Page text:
AS reported in this paper (March 23), Pakistan pays heavily for poor sanitation, according to UN estimates. Poor sanitation costs Pakistan over $4.2 billion or 6.3 per cent of its GDP. The UN Deputy Secretary-General, Jan Eliasson, has called for urgent action to end the crisis of 2.5 billion people without basic sanitation.

The Joint Monitoring Programme, 2012, reports 2.6 billion people lacking improved sanitation in 2010. However, researchers at the University of North Carolina correct the JMP estimates, saying that the figure of 2.6 billion should be 4.3 billion (Baum, R. et al., 2013).

In rural Sindh, only 10 per cent of the population has access to sanitation. In villages, excreta accumulations can be found outside of homes. This becomes a major source of infectious diseases, and the main sufferers are women, children, old people and people already suffering from diseases.

Poor sanitation breeds flies and insects, which further spreads the diseases. Coupled with poor hygiene, the resulting pollution creeps in the drinking water because in villages the poor Sindhi women store their water in earthen utensils, vulnerable to contamination, and this completes a vicious cycle of diseases.

Human excreta have been implicated in the transmission of many infectious diseases, including cholera, typhoid, malaria, infectious hepatitis, schistosomiasis, polio, trachoma and ascariasis. The recent outbreak of hepatitis A in Swat has been attributed to poor sanitation and hygiene in the area. Poor health associated with inadequate hygiene and sanitation is more life-threatening to poor people in Sindh. Diarrhoea is four times more likely to be fatal in undernourished children, and worms stunt the physical and intellectual growth of poor children.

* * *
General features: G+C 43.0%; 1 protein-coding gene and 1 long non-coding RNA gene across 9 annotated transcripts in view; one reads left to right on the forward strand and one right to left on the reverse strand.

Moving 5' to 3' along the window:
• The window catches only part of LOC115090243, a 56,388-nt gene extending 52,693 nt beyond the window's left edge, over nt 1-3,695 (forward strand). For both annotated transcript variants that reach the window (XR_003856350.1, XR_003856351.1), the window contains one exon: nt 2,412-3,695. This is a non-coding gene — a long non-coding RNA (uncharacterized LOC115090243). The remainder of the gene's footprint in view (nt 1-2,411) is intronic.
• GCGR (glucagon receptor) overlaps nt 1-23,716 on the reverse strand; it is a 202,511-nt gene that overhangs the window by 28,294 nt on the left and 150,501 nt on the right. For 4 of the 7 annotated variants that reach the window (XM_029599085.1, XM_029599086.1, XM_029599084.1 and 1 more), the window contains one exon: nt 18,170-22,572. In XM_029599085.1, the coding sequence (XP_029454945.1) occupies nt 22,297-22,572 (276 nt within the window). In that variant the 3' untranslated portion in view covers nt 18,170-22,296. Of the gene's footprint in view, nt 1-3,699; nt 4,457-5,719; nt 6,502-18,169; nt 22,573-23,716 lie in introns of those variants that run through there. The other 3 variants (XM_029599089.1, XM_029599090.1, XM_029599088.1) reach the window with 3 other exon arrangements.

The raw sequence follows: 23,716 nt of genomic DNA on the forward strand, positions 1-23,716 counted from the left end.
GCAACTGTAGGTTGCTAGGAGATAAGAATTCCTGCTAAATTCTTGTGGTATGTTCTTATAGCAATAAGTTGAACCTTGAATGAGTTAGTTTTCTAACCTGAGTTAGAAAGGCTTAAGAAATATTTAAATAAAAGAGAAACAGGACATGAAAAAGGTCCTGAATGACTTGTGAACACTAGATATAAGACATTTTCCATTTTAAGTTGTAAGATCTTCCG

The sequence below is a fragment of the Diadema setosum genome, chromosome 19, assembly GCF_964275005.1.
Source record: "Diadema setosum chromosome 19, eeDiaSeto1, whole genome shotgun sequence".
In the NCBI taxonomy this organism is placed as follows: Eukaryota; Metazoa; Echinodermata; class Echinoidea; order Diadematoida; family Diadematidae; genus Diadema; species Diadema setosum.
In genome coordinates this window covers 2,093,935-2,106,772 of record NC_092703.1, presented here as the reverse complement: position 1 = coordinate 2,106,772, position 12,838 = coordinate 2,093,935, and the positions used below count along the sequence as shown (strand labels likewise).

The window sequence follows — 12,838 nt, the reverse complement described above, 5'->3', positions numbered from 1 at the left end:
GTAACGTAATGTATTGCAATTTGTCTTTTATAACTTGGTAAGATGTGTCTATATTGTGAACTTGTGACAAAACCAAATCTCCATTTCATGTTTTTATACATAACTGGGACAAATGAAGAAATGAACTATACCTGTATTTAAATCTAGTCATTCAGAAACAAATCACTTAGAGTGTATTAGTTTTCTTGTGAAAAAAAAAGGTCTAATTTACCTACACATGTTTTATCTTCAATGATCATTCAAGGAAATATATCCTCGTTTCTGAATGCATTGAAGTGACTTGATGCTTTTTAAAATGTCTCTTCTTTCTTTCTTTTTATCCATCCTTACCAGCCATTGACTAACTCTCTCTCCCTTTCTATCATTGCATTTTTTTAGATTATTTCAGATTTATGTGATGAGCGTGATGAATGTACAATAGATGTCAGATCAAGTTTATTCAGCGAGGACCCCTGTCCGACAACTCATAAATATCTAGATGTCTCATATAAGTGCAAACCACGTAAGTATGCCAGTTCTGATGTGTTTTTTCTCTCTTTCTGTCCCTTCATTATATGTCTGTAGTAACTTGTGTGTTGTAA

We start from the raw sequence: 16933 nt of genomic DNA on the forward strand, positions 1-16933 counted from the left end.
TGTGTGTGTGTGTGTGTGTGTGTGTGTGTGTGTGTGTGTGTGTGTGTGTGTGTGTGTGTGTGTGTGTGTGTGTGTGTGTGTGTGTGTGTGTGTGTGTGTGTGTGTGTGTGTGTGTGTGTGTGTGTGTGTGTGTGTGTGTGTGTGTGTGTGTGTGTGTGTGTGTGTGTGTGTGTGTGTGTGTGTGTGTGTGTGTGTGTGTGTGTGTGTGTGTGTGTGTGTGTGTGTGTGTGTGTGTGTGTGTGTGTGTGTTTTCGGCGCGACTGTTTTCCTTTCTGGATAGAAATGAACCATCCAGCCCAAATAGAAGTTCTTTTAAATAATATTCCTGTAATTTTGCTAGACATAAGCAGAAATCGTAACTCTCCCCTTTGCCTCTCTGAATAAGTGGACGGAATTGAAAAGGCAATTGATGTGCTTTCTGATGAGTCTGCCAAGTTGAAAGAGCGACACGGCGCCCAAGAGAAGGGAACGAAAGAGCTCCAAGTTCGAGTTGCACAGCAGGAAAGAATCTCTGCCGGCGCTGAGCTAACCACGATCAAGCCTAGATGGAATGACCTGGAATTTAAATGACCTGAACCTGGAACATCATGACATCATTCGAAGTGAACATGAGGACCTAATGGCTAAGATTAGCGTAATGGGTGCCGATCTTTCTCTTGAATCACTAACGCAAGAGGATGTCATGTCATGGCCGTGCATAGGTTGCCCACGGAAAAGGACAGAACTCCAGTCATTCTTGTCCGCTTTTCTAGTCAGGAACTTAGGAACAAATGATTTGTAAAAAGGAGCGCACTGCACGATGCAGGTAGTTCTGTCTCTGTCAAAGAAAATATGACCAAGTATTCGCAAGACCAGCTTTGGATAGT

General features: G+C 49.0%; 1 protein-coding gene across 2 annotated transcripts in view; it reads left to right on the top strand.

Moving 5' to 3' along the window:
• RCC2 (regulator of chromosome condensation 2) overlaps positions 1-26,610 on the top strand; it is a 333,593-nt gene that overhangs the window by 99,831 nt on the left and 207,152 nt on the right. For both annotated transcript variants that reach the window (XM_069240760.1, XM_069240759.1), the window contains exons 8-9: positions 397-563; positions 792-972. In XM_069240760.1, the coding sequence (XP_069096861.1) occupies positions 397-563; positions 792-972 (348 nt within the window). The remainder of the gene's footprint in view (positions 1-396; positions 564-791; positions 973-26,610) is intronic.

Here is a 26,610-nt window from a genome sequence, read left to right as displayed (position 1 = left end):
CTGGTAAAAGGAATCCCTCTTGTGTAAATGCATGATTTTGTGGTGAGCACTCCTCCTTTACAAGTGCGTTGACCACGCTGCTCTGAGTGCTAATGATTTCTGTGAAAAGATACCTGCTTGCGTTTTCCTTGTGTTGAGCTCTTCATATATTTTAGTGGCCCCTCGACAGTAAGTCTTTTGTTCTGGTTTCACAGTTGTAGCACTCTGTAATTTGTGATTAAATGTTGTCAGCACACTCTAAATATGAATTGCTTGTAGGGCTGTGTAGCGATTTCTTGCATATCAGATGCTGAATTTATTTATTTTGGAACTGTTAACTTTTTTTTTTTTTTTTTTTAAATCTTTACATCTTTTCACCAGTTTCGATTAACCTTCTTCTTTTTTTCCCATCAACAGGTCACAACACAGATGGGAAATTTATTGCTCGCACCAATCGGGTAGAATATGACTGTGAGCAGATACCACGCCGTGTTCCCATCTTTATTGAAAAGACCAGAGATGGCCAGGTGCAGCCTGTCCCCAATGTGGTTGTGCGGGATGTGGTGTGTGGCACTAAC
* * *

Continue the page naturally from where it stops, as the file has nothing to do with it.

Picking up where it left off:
According to the World Bank, the total economic impacts of inadequate sanitation in Pakistan amount to a loss of $5.7 billion. These economic impacts are equivalent to about 3.9 per cent of Pakistan’s gross domestic product. A USAID report estimates that 250,000 child deaths occur each year in Pakistan due to waterborne disease.

About 40 per cent of hospital beds in Sindh are occupied by patients suffering from water-and sanitation-related diseases, such as typhoid, cholera, dysentery and hepatitis, which are responsible for one-third of all deaths.

The Pakistan Strategic Environmental Assessment (World Bank, 2006) estimates that the water and sanitation sector has the highest financial cost to Pakistan from environmental degradation at Rs112 billion a year. This is based on health cost of only diarrhoea and typhoid and accounts for 1.81 per cent of GDP. In 2004, the WHO undertook an analysis of the economic benefits of sanitation. It showed that $1 invested would give an economic return of between $3 and $14.

The impact of improved hygiene (principally hand washing) can be gauged from the work of Dr Stephen Luby and his team, who conducted research in a squatter settlements in Karachi in 2004 and concluded: “In a setting in which diarrhoea is a leading cause of child death, improvement in hand washing in the household reduced the incidence of diarrhoea among children at high risk of death from diarrhoea.”

In rural Sindh, sanitation and hygiene are fundamental to the broader rural development. They reduce diseases, allow children (especially girls) to gain access to schools and reduce the time women spend on collecting water. The interconnections of sanitation and hygiene with health, education, livelihoods and other domains make them a cornerstone of rural development. More importantly, sanitation and hygiene are central to what poverty is, in rural Sindh, today, and why it occurs.

Against this backdrop, the question is: what does it take to convince the Sindh government to launch widespread sanitation interventions, and hygiene promotion programmes, in rural Sindh?

F.H.M. Karachi


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